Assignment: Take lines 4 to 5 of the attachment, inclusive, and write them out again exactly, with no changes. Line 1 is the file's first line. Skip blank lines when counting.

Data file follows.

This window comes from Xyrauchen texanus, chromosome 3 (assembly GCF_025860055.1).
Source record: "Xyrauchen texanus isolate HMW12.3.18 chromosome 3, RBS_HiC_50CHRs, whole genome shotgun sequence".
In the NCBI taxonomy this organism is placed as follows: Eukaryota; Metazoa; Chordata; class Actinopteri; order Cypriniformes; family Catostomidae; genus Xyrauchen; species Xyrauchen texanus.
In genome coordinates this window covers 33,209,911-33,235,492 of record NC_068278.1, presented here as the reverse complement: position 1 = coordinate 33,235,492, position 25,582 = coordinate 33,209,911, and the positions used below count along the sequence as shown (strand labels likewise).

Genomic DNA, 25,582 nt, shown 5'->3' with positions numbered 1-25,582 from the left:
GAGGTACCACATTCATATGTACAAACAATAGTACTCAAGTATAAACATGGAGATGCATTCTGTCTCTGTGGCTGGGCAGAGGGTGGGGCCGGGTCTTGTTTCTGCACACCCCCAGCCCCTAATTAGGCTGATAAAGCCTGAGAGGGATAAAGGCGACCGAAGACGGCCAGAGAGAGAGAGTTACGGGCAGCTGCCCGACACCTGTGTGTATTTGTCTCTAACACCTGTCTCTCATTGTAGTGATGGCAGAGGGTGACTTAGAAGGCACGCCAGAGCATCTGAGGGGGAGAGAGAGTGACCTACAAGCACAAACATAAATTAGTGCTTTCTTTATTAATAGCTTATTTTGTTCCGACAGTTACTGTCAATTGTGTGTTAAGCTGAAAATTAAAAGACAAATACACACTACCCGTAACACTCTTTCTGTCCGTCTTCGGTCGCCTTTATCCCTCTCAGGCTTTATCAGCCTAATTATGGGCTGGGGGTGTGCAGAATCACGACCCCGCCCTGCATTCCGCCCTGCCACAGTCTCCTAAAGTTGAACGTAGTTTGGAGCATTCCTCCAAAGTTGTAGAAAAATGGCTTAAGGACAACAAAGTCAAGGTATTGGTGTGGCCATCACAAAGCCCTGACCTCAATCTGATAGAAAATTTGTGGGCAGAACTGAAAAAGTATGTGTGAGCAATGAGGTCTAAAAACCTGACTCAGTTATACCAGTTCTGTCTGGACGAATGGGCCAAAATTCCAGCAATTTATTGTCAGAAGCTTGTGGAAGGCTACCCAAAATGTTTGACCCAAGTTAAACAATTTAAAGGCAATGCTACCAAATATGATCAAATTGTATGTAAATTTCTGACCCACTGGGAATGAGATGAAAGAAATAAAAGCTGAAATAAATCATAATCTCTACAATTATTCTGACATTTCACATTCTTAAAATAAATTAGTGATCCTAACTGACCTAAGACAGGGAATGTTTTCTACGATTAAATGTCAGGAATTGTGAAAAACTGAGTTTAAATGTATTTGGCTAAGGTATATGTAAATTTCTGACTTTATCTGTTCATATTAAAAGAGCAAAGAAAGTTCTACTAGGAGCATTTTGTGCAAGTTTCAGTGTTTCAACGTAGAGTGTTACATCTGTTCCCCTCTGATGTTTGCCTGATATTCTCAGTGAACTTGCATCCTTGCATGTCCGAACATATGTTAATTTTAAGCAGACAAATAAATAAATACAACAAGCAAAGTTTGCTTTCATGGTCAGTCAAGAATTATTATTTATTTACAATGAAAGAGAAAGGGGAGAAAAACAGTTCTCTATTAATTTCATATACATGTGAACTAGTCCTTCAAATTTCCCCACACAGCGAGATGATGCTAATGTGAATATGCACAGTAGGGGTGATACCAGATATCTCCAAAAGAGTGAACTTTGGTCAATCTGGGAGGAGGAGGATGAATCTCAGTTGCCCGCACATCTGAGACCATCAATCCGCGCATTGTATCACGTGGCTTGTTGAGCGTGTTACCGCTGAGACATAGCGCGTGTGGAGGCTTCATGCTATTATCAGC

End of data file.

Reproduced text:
In genome coordinates this window covers 33,209,911-33,235,492 of record NC_068278.1, presented here as the reverse complement: position 1 = coordinate 33,235,492, position 25,582 = coordinate 33,209,911, and the positions used below count along the sequence as shown (strand labels likewise).

Genomic DNA, 25,582 nt, shown 5'->3' with positions numbered 1-25,582 from the left: